Interior Color: Black
Warranty: Vehicle does NOT have an existing warranty
Exterior Color: Blue
Number of Doors: 2
Springfield, Ohio, United States
They say "idle hands are the devil's playground," but said playgrounds grow to Disney-sized proportions when a pair of jacked-up trucks, two egos, a chain and an empty mall parking lot are involved. Proof of this is the video below, which shows a Cummins-powered Dodge Ram circa 2006 to 2008 chained tail-to-tail with what looks to be a gasoline-powered Chevrolet Silverado from the late 1990s or early 2000s.
We don't necessarily have to tell you who wins this battle, but we'll let you see for yourself the lengths the "winning" driver goes to prove his point. There's plenty of foul language in the video below, so beware that this might be Not Safe For Work, and not that we should have to tell you, but please, do not try this at home.
Edmunds has worked up a piece that tries to figure out just how much the global Chevrolet Corvette economy is worth, a spitballed guesstimate putting the number at more than $2.5 billion with the proviso that the number is probably low. It starts by taking Corvette's new car sales of 14,132 units last year, which would equate to $714,725,900 (including destination) assuming ever car sold was a base coupe with no options. In the final tally, a little extra padding gets that number up to $750,000,000.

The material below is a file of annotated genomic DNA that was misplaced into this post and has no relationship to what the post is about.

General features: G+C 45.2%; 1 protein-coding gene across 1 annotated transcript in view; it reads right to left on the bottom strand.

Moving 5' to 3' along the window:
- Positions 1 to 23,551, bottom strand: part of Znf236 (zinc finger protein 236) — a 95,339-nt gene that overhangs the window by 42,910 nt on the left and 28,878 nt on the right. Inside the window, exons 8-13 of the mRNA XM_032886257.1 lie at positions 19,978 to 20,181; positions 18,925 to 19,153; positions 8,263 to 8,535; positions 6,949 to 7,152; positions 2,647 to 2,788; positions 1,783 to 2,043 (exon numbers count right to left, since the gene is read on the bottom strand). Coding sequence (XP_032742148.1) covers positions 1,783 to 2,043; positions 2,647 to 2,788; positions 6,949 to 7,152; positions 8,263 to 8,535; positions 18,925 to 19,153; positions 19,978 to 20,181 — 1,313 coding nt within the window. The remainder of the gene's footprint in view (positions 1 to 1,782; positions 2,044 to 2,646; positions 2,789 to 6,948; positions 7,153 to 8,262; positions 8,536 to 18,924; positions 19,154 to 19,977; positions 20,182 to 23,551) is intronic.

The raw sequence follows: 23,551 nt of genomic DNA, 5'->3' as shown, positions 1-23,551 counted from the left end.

But that's not all. Consider this: Many of the almost 1.4 million Corvettes produced over the model's history are still on the road. There are new parts being produced and aftermarket companies like Mid-America Motorworks deaing business, that single Illinois company doing more than $40 million a year in sales. There are the Corvette events large and small, restorers who do nothing but Corvettes, salvage yards that deal only in used Corvette parts and the Corvette magazines where owners find all this stuff.
And then there are the Corvette-themed tchotchkes, every single one of which provides a tiny contribution to the huge licensing royalties that General Motors collects every year. The article admits there's no way to come to an accurate number, but it just goes to show how valuable one specific model can be to a company.
Living in an apartment complex has its benefits, but for shade-tree mechanics who like/need to work on their own cars, it definitely has a number of disadvantages. Relatively simple tasks such as brake jobs and oil changes are difficult when you don't have dedicated driveway space, to say nothing of more in-depth repairs... like pulling an engine, for example.
For these types of challenges, a little ingenuity and plenty of muscle are needed to get the job done. Scroll down to watch these four men snatch the V8 out of a Chevrolet K1500 using nothing but a chain, landscape timber and good ol' fashioned brute strength. Good work, gentlemen.